Uganda was the first country to deploy in Somalia in 2007 and contributes the biggest contingent of the 22,000-strong Amisom force.

The African Union plans to scale down its force and gradually hand over security operations to the Somali national army by 2020.

 

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AMISOM soldier remanded to Makindye Military barracks

By Sania Babirye

A soldier attached to the AMISOM peace keeping mission in Somalia has been charged with failure to protect war materials after he was found in possession of guns illegally.

34 year old Lance Corporal Musa Tembo has been charged by the general court martial chairman Lt Gen Andrew Gutti.

He however denied the charges and has been remanded to the Makindye Military barracks until 15th of May 2017 for mention of his case.

Prosecution states that on the 16th of February 2016 while at Ballawe camp in Somalia, the accused was found in illegal possession of 21 rounds of ammunition of SMG as well as 47 rounds of a PK gun.

Photo Credit: Human Rights Watch

AMISOM to keep in Somalia for 10 more months

The United Nations Security Council has authorized the extension of the African Union Mission in Somalia- AMISOM for an additional 10 months, until 30 May 2017.

The decision follows the Secretary General’s recommendation that conditions in the Horn of Africa country would not be appropriate for the deployment of a United Nations peacekeeping mission.

The council mandated the African Union mission to take all measures, as appropriate; to reduce the threat posed by Al-Shabaab and other armed opposition groups and provide security to facilitate the political process at all levels, enabling the gradual handover of security responsibilities to Somalia’s security forces.

Council members stated that progress in degrading Al-Shabaab’s capacity to launch attacks, as well as improving the capacity of Somali forces to sustain control of recaptured areas, could enable a gradual reduction of AMISOM’s role in the country.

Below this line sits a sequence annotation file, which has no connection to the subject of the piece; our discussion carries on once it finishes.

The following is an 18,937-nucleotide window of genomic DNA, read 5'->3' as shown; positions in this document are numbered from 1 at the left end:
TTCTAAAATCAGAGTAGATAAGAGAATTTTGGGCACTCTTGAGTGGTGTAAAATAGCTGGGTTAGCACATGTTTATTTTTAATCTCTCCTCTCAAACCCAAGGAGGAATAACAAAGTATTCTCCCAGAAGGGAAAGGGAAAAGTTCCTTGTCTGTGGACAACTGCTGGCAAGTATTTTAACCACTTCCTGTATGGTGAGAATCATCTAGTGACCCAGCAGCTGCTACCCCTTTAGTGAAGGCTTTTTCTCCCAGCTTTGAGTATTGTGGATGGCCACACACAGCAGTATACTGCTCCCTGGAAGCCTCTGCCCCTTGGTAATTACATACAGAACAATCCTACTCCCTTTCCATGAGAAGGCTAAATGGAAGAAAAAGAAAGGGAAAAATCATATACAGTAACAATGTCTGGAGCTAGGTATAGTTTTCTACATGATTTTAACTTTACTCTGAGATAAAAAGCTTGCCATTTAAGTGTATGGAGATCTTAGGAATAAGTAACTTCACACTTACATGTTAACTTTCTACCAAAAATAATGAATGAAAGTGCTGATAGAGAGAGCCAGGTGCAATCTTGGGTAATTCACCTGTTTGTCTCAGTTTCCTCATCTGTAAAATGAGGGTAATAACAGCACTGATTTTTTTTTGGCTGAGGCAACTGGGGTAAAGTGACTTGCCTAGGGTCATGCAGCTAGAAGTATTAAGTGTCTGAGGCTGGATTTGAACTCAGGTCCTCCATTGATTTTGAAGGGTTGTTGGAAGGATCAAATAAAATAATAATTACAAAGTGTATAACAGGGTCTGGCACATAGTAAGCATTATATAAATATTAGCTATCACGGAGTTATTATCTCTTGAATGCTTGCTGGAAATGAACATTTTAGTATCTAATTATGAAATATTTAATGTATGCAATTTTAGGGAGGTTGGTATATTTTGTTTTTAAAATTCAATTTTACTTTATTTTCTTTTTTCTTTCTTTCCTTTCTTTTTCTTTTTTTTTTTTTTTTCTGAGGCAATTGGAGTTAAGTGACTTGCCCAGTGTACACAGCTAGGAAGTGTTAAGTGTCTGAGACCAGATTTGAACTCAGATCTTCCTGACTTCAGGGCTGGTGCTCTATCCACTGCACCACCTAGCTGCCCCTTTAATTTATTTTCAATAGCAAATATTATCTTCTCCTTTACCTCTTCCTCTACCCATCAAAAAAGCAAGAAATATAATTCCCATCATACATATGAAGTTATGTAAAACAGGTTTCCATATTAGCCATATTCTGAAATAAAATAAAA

Under a unanimously adopted resolution, the council maintained AMISOM’s troop deployment at a maximum level of 22,126 troops.

Uganda remains the biggest contributor to AMISOM with the largest contingent of 6,223 troops. Burundi is the second-largest contributor to AMISOM, with 5,432 troops.

The council requested that the mission strengthens its presence in all capitals of Interim Regional Administrations in order to improve joint planning between military and civilian components in preparation for the electoral process in 2016.

AMISOM was also tasked to secure key supply routes, including to areas recovered from Al-Shabaab, in particular those essential to improving the humanitarian situation, and those critical for AMISOM’s logistical support.

The resolution also calls on the African Union to investigate and report allegations of violations and abuses of human rights and violations of international humanitarian law, as well as continuing to ensure the highest standards of transparency, and conduct and discipline.

 

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Ugandan troops arrested in Somalia selling AMISOM equipment

Somali Security Forces have arrested five AU soldiers and ten other people who were involved in selling equipment, belonging to the African Mission in Somalia-AMISOM, at a garage in Hodan district, Benadir region.

“We arrested five AMISOM soldiers and ten Somali nationals who were selling tools by the AU troops here in Mogadishu…. sandbags for defense, telephones, weapon storage devices and fuel”,  Somali Police Commissioner Major General Mohamed Hassan is quoted by the Somali News Agency.

He said the soldiers were from Uganda and Burundi but declined to reveal their identities.

This is the first time the Somali government has arrested AU peacekeeping troops found in activities against their mission in the country. The multidimensional mission is mandate to pacify Somalia by reducing the threat posed by Al Shabaab and other armed opposition militia in the Horn of Africa country.

Somali Minister of Internal Security Abdirisak Omar Mohamed said the act is criminal and offensive.  “This is a criminal act which the government will not accept, but will pursue and take proper action against,” he said.

Amisom has, through its twitter handle, acknowledged the arrest of its troops and hastened to add that investigations are ongoing to establish the veracity of the claims.